Does the change in legislation affect your ability to claim depreciation on your investment property this year?
Since the budget announcement last May, and the subsequent legislation passing in November, we’ve received many calls and emails from clients wanting to confirm whether they are still able to claim depreciation on their investment property.
We’d like to take this opportunity to clear up some of the confusion currently out there in the investor community and allow you to feel clear about your current position. Refer to the scenarios below to see which best applies to you.
My investment property is a commercial property.
Excellent! The changes do not affect your ability to claim depreciation on this property. The changes only affect some residential properties (outlined below). If you have purchased a commercial investment property, or have fit-out some rented commercial premises, we have further information about depreciation and how to maximise your deductions here.
My investment property is owned by a company structure (not including a self-managed superannuation fund or family/discretionary trust).
Fantastic! You are not affected by the legislative changes. Only residential investment properties owned by individuals or personal structures such as self-managed superannuation funds or trusts are affected. Investment properties owned by companies or large corporate investment trusts remain unaffected. If you have purchased an investment property in a company, contact us today for a depreciation estimate and obligation-free quote.
I purchased my residential investment property before May 9, 2017 and have been claiming depreciation each financial year.
Great news! You are not affected by the budget announcement and new legislation. The “Grandfathering” principle applies to you, meaning that the legislation that was in place when you purchased your investment property will continue to apply for you. You can continue to claim your depreciation as you have previously. If you have a Capital Claims Tax Depreciation schedule that requires updating (you have replaced or added new assets), don’t hesitate to get in touch to claim your free report update.
I purchased my residential investment property before May 9, 2017, but I haven’t claimed depreciation before.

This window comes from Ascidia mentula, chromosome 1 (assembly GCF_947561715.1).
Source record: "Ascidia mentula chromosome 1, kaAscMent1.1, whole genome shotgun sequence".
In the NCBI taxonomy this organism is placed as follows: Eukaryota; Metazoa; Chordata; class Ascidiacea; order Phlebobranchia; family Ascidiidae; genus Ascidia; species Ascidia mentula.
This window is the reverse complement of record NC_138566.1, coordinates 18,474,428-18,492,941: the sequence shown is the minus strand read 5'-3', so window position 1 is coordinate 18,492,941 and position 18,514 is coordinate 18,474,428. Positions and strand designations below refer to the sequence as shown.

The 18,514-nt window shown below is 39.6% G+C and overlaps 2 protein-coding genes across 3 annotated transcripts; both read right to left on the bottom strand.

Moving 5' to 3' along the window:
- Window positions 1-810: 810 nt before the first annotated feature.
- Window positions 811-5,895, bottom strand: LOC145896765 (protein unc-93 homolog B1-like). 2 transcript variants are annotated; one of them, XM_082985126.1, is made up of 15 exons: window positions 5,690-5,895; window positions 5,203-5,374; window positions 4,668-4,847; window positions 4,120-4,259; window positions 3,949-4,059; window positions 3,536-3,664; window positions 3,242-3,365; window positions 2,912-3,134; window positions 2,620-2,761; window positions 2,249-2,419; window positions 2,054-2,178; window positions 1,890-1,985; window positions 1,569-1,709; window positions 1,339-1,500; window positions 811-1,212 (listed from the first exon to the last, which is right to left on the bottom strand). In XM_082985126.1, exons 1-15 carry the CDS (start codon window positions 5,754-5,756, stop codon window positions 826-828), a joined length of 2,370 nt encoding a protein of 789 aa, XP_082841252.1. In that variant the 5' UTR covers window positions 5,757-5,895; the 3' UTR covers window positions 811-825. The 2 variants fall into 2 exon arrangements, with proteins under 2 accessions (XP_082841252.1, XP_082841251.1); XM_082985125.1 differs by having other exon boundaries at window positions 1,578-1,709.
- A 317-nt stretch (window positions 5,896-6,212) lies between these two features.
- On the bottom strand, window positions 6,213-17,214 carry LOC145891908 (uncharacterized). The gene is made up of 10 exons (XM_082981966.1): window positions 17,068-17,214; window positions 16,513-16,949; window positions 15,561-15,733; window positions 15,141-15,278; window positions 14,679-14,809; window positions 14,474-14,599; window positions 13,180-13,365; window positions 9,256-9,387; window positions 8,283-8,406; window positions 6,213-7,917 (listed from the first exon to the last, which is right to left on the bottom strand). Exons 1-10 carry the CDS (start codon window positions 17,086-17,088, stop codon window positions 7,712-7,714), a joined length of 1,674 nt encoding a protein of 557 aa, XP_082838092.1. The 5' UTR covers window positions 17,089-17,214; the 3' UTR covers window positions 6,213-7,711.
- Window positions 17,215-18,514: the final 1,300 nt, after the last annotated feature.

Great news for you! The legislation that was in place when you purchased your investment property will still apply for you, you are unaffected by the changes. Though if you lived in the property until after May 9, 2017, you may not be eligible (best to get in touch with us and we can work it out for you). If you don’t have a depreciation schedule to assist you with claiming for your depreciation, we will be happy to provide you with a free estimate of deductions. If you would like a free estimate of deductions, with an obligation-free quote, please click here.
I purchased my residential investment property (brand new) after May 9, 2017.
Great news for you also. You are still able to claim all of the deductions that were claimable under the previous legislation. The new legislation only refers to second-hand assets acquired in the purchase of an investment property. Brand new properties, with brand new assets are not affected by the changes. Brand new properties generate substantial depreciation deductions for investors. If you would like a free estimate and an obligation-free quote, please get in touch here.
I purchased my established (not brand new) residential investment property after May 9, 2017.
The news for you is good… it’s just not great. You are still able to claim depreciation of capital works, but deductions for the depreciation of your included assets is deferred until sale. This means that you can still annually claim building works, for both the original construction (if it is not too old), plus any building additions/renovations/improvements made over time (even if you didn’t do them yourself and they were there when you purchased the property). You can also claim annually for any subsequent works you do and for any assets you have replaced in the property. You are just not able to claim immediately for second-hand or used assets that were included in the property when you bought it. Assets are things like the air conditioner, hot water system, kitchen appliances etc. The depreciation of these assets is still claimable though when you sell the property. To ensure you can claim for this depreciation and minimise your capital gains tax, we recommend you have a depreciation schedule prepared at purchase (a depreciation schedule will itemise these assets and forecast the depreciation forward). In the meantime annual depreciation claims for your building and subsequent works could still be considerable and we recommend you take advantage of our free estimation service to see for yourself if believe a depreciation schedule is worthwhile for your property.
If you would like any further information we will be pleased to discuss your specific situation with you, feel free to contact your accountant or anyone at WWNSW for further guidance!